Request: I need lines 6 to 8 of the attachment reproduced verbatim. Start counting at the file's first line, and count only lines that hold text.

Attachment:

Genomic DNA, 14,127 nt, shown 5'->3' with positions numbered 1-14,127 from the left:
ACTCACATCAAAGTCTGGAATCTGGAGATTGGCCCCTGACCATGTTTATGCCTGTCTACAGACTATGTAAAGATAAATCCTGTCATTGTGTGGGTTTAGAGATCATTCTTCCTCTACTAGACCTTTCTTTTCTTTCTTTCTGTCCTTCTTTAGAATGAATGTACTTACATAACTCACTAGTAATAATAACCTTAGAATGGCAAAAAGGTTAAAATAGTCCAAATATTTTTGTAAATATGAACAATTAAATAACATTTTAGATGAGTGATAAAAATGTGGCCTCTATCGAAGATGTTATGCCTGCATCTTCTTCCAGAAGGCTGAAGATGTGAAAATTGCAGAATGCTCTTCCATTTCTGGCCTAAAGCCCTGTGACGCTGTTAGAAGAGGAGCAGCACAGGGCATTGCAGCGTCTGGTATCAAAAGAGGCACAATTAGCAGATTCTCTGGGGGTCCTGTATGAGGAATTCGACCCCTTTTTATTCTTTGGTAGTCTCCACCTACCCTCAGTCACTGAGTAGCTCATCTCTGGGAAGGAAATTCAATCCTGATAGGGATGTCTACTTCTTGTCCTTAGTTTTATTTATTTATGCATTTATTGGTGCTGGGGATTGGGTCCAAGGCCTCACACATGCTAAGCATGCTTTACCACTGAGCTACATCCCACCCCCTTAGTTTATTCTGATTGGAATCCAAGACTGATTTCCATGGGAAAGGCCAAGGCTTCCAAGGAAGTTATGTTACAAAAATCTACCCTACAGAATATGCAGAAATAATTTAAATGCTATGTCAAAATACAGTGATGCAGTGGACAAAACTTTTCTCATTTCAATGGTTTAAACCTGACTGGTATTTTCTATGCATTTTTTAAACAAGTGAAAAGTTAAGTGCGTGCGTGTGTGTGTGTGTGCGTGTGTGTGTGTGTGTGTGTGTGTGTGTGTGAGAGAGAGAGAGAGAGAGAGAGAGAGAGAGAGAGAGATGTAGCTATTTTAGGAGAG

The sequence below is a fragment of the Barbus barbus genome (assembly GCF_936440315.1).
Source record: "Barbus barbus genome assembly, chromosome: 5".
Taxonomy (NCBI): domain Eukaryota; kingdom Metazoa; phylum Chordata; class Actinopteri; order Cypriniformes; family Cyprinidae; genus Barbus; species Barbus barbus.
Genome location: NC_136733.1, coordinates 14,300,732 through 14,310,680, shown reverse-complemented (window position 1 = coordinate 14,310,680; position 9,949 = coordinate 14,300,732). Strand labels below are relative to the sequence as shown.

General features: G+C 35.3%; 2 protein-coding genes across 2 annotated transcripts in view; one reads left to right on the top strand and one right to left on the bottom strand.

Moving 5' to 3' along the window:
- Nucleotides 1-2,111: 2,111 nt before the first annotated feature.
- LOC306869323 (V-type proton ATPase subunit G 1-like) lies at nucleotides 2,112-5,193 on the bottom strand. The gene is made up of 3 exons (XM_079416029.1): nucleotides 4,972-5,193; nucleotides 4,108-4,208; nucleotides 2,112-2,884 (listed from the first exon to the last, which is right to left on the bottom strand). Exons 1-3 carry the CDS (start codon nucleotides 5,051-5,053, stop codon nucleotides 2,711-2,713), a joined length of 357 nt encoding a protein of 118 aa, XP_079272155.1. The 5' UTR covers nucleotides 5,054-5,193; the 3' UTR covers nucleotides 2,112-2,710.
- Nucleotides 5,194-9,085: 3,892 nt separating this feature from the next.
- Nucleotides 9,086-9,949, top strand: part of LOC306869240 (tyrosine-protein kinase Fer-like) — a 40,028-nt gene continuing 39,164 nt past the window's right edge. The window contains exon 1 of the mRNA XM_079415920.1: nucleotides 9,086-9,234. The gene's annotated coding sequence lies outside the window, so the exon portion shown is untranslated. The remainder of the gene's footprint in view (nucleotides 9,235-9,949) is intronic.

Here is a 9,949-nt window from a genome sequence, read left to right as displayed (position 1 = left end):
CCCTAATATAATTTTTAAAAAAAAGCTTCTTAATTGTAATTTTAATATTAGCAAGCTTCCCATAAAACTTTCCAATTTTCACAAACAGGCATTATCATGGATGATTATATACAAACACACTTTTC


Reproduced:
Genome location: NC_136733.1, coordinates 14,300,732 through 14,310,680, shown reverse-complemented (window position 1 = coordinate 14,310,680; position 9,949 = coordinate 14,300,732). Strand labels below are relative to the sequence as shown.

General features: G+C 35.3%; 2 protein-coding genes across 2 annotated transcripts in view; one reads left to right on the top strand and one right to left on the bottom strand.

Moving 5' to 3' along the window: